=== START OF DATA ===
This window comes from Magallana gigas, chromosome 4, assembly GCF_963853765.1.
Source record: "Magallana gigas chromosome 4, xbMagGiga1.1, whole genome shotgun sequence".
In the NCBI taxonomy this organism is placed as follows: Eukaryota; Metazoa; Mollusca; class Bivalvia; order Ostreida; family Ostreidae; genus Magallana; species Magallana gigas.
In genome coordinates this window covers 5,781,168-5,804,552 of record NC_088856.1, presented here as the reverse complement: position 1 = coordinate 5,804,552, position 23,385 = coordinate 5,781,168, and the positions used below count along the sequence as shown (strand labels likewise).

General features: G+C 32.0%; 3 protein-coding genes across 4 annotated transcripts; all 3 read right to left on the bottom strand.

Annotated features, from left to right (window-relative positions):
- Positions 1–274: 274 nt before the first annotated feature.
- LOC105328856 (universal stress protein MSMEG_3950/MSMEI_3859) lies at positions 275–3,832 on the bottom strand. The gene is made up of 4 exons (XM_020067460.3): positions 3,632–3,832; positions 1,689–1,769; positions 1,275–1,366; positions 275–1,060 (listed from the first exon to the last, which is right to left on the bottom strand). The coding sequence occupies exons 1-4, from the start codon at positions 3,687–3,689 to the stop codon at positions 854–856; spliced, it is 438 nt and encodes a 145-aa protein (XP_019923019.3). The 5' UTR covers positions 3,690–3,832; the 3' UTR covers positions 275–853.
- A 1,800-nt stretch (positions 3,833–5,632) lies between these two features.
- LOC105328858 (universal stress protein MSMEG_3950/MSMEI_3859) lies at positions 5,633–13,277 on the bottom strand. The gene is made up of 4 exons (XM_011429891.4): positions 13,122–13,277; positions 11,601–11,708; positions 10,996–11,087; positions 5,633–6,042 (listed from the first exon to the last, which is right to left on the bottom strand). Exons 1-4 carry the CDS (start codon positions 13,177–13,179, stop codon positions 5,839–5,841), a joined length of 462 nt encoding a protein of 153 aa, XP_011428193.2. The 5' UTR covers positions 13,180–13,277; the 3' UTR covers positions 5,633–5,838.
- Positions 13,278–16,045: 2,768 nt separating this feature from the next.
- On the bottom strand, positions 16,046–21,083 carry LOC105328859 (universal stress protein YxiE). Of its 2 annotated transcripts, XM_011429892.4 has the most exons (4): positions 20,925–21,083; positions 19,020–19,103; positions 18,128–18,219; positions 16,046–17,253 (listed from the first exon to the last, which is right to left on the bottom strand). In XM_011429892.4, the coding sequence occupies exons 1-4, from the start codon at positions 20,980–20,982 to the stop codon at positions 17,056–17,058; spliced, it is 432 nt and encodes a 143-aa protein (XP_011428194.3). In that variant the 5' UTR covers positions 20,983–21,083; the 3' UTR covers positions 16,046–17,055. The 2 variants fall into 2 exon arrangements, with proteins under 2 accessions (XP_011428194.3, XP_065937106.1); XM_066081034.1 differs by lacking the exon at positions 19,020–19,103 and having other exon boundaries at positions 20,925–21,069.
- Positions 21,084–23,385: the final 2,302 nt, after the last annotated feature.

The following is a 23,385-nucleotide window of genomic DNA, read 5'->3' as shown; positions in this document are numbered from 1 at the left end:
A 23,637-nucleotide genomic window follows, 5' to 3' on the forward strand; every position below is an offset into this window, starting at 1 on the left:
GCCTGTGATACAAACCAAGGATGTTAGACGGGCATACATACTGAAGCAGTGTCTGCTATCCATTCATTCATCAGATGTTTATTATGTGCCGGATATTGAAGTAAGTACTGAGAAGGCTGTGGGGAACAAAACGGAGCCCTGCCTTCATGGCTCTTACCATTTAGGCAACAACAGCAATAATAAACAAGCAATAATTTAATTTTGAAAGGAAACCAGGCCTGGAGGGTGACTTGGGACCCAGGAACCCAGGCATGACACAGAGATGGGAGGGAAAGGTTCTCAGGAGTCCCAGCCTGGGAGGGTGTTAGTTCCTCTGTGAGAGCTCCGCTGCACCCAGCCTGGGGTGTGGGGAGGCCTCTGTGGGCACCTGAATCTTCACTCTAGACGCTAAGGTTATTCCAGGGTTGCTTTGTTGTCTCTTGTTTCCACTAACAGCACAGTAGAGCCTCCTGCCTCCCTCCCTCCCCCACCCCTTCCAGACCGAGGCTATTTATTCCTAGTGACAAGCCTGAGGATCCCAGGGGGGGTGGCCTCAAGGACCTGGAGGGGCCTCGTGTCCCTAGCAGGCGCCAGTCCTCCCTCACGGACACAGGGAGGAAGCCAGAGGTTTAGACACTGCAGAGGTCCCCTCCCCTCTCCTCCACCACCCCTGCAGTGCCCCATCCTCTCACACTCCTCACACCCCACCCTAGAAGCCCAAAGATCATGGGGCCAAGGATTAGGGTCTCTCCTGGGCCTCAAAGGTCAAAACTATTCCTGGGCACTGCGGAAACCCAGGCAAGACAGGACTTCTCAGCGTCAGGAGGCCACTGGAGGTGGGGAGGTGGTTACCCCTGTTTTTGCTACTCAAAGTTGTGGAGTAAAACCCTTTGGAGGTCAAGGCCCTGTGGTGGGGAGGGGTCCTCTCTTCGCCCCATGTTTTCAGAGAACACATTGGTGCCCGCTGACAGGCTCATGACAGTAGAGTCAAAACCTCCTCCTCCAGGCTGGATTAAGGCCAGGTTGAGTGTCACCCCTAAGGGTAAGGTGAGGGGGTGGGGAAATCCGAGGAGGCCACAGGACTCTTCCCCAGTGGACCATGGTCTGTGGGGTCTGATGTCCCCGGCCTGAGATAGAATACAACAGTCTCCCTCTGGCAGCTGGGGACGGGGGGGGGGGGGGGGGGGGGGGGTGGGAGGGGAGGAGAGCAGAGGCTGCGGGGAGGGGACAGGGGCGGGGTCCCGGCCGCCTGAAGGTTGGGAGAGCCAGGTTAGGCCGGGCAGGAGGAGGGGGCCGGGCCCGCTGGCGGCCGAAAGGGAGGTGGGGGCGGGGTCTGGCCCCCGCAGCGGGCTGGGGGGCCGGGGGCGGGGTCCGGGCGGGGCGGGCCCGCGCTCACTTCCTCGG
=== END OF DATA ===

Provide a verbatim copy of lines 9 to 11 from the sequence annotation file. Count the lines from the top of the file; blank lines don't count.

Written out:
- A 1,800-nt stretch (positions 3,833–5,632) lies between these two features.
- LOC105328858 (universal stress protein MSMEG_3950/MSMEI_3859) lies at positions 5,633–13,277 on the bottom strand. The gene is made up of 4 exons (XM_011429891.4): positions 13,122–13,277; positions 11,601–11,708; positions 10,996–11,087; positions 5,633–6,042 (listed from the first exon to the last, which is right to left on the bottom strand). Exons 1-4 carry the CDS (start codon positions 13,177–13,179, stop codon positions 5,839–5,841), a joined length of 462 nt encoding a protein of 153 aa, XP_011428193.2. The 5' UTR covers positions 13,180–13,277; the 3' UTR covers positions 5,633–5,838.
- Positions 13,278–16,045: 2,768 nt separating this feature from the next.